This is part of what has become a yearly series. To see previous posts, click the following links accordingly: 2013: Personal Histories and Reflections about the 4th of July, 2014: “4th of July” vs “Independence Day” – Hidden Power of Words Series, #11, 2015: Third Annual 4th of July Reflection: Inability to Use Evidence—2015’s #1 Problem.
Given my latest research interests and very recent events, this 4th of July is a good time to take a minute and really pause to consider what we mean when we discuss “countries.” What does it mean when we celebrate the United States as a country?
From the perspective of Benedict Anderson’s notion of the “imagined community” – the United States only exists to the degree that enough people say it does and act like it does, and the United States depends on some sense of imagined unity and equality among strangers grouped together. Nations are imagined. (Read more here.)
From this perspective, then, we are reminded that the United States as a country, a group, an institution is essential ephemeral in nature, especially if we look at History in terms of billions of years. Further, when we celebrate Independence Day, we are being somewhat short-sided and certainly not engaged in notions of Big History. Too, what about all of the other imagined countries? Independence Day puts too much of the focus on “us” (but a very narrow spectrum of “us”), especially since there is no “World Unity” day of some sort.
The 4th of July, as celebrated, celebrates not just an imagined country but an imagined History for it idolizes the so-called Founding Fathers, Founding Texts (“American Scriptures”), and a very peculiar version of the past. The 4th does not, for instance, celebrate the diversity that constitutes the United States’s members, and does not host discussions and rallies aimed at making society better. Too often people view criticism as unpatriotic or as a downer. (I can’t remember how many times people have told me to leave the United States! And I am now thinking about Barack Obama’s words: “When our laws, our leaders, or our government are out of alignment with our ideals, then the dissent of ordinary Americans may prove to be one of the truest expressions of patriotism.”) But, why not use such a day to reflect on progress and the road ahead?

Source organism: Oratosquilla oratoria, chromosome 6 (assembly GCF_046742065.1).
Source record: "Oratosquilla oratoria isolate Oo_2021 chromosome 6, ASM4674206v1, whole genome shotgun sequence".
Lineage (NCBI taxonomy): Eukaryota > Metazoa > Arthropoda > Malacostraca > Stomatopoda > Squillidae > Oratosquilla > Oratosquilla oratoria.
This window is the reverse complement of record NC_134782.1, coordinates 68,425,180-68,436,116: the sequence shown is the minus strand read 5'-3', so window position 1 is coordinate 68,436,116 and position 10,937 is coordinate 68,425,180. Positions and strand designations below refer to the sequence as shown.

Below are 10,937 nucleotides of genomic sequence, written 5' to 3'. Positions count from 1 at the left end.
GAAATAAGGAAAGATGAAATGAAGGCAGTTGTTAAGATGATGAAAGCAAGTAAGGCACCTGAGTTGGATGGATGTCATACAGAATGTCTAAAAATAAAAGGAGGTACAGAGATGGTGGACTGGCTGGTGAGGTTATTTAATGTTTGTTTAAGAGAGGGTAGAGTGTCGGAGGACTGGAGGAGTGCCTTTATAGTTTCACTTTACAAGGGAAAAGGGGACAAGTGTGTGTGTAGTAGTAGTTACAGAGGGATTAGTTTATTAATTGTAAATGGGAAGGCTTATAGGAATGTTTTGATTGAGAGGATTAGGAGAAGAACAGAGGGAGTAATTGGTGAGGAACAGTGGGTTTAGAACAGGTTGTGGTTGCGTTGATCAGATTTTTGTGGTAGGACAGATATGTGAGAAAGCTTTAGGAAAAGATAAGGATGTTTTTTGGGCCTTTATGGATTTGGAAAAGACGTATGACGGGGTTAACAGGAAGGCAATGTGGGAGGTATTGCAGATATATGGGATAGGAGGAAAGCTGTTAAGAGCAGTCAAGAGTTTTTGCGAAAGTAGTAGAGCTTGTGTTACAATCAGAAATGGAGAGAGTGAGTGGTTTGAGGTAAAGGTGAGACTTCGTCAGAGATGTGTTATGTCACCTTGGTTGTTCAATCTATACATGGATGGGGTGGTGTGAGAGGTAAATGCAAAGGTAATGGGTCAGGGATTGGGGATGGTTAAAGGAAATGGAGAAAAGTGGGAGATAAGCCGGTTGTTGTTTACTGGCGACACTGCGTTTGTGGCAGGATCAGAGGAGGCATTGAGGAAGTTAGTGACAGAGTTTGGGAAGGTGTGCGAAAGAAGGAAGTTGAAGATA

What better time to discuss the consequences of neoliberalism, Donald Trump and Hillary Clinton, the hatred people have toward Obama, the on-going class divide, global warming, opportunities and limitations of social media as a vehicle for activism, and the desperate need for our schools and colleges to be provided and supported with more money? What better time to truly call out people like Steve Anderson and truly create conditions that will entirely wipeout homophobia? What better time to educate people on the value of providing a “free” education to prisoners? (And given that money and governments are social constructions, the “cost” of something is 100 percent imagined.)